Najam Sethi’s chances of another innings as the cricket board chairman are bright while the current head Ramiz Raja likely to step down very soon
The winds of change have started to knock on the doors of the Pakistan Cricket Board (PCB) after Imran Khan was out from power through a vote of a no-confidence motion, becoming the first prime minister in the country’s history to be unseated by a parliamentary revolt.
According to sources, Najam Sethi’s chances of another innings as the cricket board chairman are bright while it is likely that the current head Ramiz Raja will resign by himself very soon (claim of close circles).
As history suggests, change is mandatory after a switch in power. Najam Sethi has close ties with the opposition leader and potential new Prime Minister Shahbaz Sharif. He is keen on returning to the cricket board and preliminary talks have already been started.
Najam, 73, first served as chairman in 2013 but had to fight a legal battle with Chaudhry Muhammad Zaka Ashraf. He returned to charge in 2014 but Shahryar Khan was named chairman and Sethi was given the charge of the powerful executive committee. Behind the scenes, he had the main powers.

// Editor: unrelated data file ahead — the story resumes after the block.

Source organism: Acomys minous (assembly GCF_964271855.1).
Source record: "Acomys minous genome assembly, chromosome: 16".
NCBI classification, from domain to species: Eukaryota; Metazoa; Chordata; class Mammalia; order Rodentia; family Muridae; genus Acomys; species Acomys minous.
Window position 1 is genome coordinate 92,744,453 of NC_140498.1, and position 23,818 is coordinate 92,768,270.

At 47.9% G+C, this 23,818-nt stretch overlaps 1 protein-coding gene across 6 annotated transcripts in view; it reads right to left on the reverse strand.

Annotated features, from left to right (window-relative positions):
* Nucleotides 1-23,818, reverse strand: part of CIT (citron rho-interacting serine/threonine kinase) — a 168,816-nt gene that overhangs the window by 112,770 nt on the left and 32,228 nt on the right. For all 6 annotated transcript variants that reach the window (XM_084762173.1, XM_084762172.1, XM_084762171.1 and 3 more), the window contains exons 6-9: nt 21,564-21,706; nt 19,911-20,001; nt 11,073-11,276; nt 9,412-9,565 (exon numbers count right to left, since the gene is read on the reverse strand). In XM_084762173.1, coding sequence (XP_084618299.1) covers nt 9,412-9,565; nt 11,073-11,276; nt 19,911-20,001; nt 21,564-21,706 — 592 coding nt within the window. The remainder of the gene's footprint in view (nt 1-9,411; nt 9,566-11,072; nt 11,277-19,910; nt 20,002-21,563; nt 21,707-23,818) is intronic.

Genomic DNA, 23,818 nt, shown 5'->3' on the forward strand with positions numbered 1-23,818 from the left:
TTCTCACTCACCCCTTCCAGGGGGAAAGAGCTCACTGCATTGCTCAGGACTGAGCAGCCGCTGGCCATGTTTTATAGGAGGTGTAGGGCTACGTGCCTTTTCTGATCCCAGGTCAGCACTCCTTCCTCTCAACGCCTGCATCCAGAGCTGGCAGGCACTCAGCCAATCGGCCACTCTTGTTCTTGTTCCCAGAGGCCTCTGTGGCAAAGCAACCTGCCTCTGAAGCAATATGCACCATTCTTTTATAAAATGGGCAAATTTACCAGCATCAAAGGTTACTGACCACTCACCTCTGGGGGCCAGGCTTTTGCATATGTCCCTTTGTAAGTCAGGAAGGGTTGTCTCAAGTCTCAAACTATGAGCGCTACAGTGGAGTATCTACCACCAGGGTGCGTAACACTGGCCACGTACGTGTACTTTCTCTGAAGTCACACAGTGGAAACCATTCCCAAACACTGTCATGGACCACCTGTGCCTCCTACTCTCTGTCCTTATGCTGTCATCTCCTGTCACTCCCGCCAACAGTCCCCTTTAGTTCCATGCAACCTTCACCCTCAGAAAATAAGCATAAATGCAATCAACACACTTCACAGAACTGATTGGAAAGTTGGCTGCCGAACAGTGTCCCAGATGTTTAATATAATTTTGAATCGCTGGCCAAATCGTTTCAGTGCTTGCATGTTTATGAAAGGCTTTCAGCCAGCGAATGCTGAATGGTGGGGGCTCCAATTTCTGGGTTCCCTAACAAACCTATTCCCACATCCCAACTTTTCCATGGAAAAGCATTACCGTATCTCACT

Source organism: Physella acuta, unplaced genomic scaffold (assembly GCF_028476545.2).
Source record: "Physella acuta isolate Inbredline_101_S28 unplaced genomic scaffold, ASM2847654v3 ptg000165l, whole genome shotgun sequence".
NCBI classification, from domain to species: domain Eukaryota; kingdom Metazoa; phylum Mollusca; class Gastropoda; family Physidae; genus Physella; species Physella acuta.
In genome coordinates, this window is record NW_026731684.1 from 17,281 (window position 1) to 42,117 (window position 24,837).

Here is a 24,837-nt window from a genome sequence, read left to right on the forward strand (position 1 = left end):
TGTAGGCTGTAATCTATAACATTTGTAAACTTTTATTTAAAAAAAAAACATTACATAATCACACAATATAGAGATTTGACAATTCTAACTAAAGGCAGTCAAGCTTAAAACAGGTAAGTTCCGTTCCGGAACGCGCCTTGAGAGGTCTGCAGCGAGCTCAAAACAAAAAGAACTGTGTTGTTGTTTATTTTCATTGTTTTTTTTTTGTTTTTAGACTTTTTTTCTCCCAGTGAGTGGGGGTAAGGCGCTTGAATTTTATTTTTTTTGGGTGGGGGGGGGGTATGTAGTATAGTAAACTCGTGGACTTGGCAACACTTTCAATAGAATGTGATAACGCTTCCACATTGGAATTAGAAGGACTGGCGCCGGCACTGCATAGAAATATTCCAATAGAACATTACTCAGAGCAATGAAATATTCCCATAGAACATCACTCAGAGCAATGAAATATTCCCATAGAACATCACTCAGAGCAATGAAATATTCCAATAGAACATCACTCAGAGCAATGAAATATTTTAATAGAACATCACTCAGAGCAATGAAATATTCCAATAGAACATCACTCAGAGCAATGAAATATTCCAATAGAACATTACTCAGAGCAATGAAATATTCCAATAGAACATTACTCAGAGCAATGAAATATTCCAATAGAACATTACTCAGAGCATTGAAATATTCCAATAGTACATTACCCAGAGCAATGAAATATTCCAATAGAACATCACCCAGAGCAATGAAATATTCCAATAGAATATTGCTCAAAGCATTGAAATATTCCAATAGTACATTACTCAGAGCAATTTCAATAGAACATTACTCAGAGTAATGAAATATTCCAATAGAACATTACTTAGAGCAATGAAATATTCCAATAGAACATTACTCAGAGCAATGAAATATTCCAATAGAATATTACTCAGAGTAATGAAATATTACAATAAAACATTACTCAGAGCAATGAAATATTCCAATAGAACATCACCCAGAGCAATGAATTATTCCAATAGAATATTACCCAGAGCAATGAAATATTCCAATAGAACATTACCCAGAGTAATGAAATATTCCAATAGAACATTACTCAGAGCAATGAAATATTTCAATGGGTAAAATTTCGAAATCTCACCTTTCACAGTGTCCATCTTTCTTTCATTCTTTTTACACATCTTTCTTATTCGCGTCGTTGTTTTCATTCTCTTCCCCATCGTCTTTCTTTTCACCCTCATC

In August 2017, he was re-appointed chairman of the board but a year later, he stepped down after Imran Khan took charge as Prime Minister and announced his successor, former ICC President Ehsan Mani, as the new head of the cricket board.
Najam Sethi wants to complete some of his unfinished business in PCB while he is also very interested in making Pakistan Super League (PSL) a bigger brand which was started in his time. Some of his close ones are also likely to return to PCB.
Many of the current officials won’t be able to save their positions, including Zakir Khan, who currently holds the post of Director International Cricket.
On the other hand, the possibility of the return of the old domestic system under the new government is also bright. In the system created at the behest of Imran Khan, the departments were abolished and domestic cricket was limited to six associations, which left thousands of cricketers unemployed. Although former chairman Ehsan Mani claimed that cricketers and coaches would have the same income as before, it didn’t happen.
Many players and officials have been forced to drive away from the game and look to do other work. So far, no improvement has been seen in the domestic system.
Persuading departments to form teams again will not be easy. Major changes are expected in Pakistan cricket over the next month.